Friday, 16 December 2016

The good cheer of others

Its ironic, considering how high it takes us, but air travel has become one of the least uplifting experiences of our age, hasn’t it?

There was a time when it was regarded as something of a luxury, but that’s long behind us. Today, planes just cart us around with as much consideration as if they were buses. To be honest, I’ve been on London buses which gave me more of a sense of wellbeing.

All this is particularly true of low-cost airlines. Or should that be lo-cost? It feels like one of those words that just cries for misspelling, like lite, and it communicates precisely the same sense of up-market, high-quality, good living. In fact, I think that lo-cost airlines do more than anything else to illustrate the principle that you get what you pay for and that a service is worth its price.

Still, sometimes the experience is less ghastly than at others. I caught a flight at 7:00 in the morning the other day, a pretty dire thing to do as a general rule. But my gloom was lifted by the atmosphere on the plane: it was full of people going on holiday and obviously pleased to be on their way. There were at least two school trips for kids from different age groups from the same girls’ school – or it may have been a mixed school but there were only girls on the trips – and they seemed to derive delight from being on the plane at all, judging by the way they were laughing and playing the whole way over.

Even their teachers seemed to be caught up in the atmosphere, bantering with the girls. “When we get there, remember to take all your things with you. Leave your phone on the plane and you’ve lost it. I’m not fighting through the authorities to get back on board to find it.” It seems that Tina had done just that on the previous trip.

I also enjoyed the conversation with the hostess who, like me, had seen Sully recently. She’d asked me to sit in an emergency exit row and briefed me on opening the door which had led quite naturally to talking about that gripping film about the plane that had to ditch in New York’s Hudson river. Haven’t seen it? Don’t write it off as a hopelessly trivial thrills-and-spills film. It’s a lot better than that, cleverly structured, tightly directed and excellently acted.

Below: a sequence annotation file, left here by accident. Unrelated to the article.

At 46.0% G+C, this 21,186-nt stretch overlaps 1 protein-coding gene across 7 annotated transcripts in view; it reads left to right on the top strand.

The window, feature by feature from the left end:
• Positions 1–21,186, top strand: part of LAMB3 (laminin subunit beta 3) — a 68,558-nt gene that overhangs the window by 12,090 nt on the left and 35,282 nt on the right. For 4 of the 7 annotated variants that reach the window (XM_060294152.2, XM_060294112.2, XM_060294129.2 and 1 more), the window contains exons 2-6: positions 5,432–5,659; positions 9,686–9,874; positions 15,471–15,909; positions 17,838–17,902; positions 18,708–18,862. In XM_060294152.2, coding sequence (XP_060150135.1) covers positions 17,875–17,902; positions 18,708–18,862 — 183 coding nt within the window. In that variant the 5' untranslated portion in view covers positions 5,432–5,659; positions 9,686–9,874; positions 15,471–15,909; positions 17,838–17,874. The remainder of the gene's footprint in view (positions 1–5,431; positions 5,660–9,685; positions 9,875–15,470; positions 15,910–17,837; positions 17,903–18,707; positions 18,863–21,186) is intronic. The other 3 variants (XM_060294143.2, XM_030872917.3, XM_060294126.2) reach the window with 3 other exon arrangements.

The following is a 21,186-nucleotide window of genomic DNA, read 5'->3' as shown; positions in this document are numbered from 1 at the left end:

We agreed we’d probably prefer if we didn’t have to land in the Channel or any of the rivers we were likely to encounter on our trip. It was a bit cold (a fact that reminded of us of one of the better lines in the film, from the First Officer who, asked what he would do differently if he had to do it again, replied “I’d do it in July”; the Hudson river landing had taken place on a freezing day in February). 

Still, at least if we had been forced to ditch, I’d have known exactly what to do with the door.

Lo-cost view of the Alps
Definitely not the place for a Sully
There were even some young women behind me who seemed as cheerful as the girls (at 7:00 in the morning. Can you imagine?) 

One of them was on the phone on the ground at Gatwick.

“Mum, Mum, guess where I am?”

This was an unpromising start, I felt, rather like the painfully clichéd “I’m on a train.”

“No, no, it’s me. Just guess where I am.”

Mum was obviously having some trouble focusing. I could picture her, probably still in bed, trying to understand why she was being called at that God-forsaken hour but her soon to be less-than-favourite daughter.

“Guess where I am, guess where I am!”

I can’t imagine what Mum was saying. “You’re standing by a car crash, since I can’t think of any other good reason for ringing me this early?” I know it’s what I’d say. Or at least think.

“No, no, I’m on a plane. Veronica and Alice talked me into going with them. Isn’t that fantastic?”

Fantastic? Not the word I’d have used for being on a lo-cost flight at that time of day. But enthusiasm is infectious and, with the good cheer of the girls, it improved my mood.

Why, I wasn’t even curt when I got off the plane, formal jacket on, laptop bag over one shoulder and cabin-luggage suitcase in the other – the uniform, surely, of the common-or-garden business manager about his common-or-garden business – and a hostess cheerily said, “Enjoy your holiday”.

I just smiled and thanked her. 

Almost warmly.

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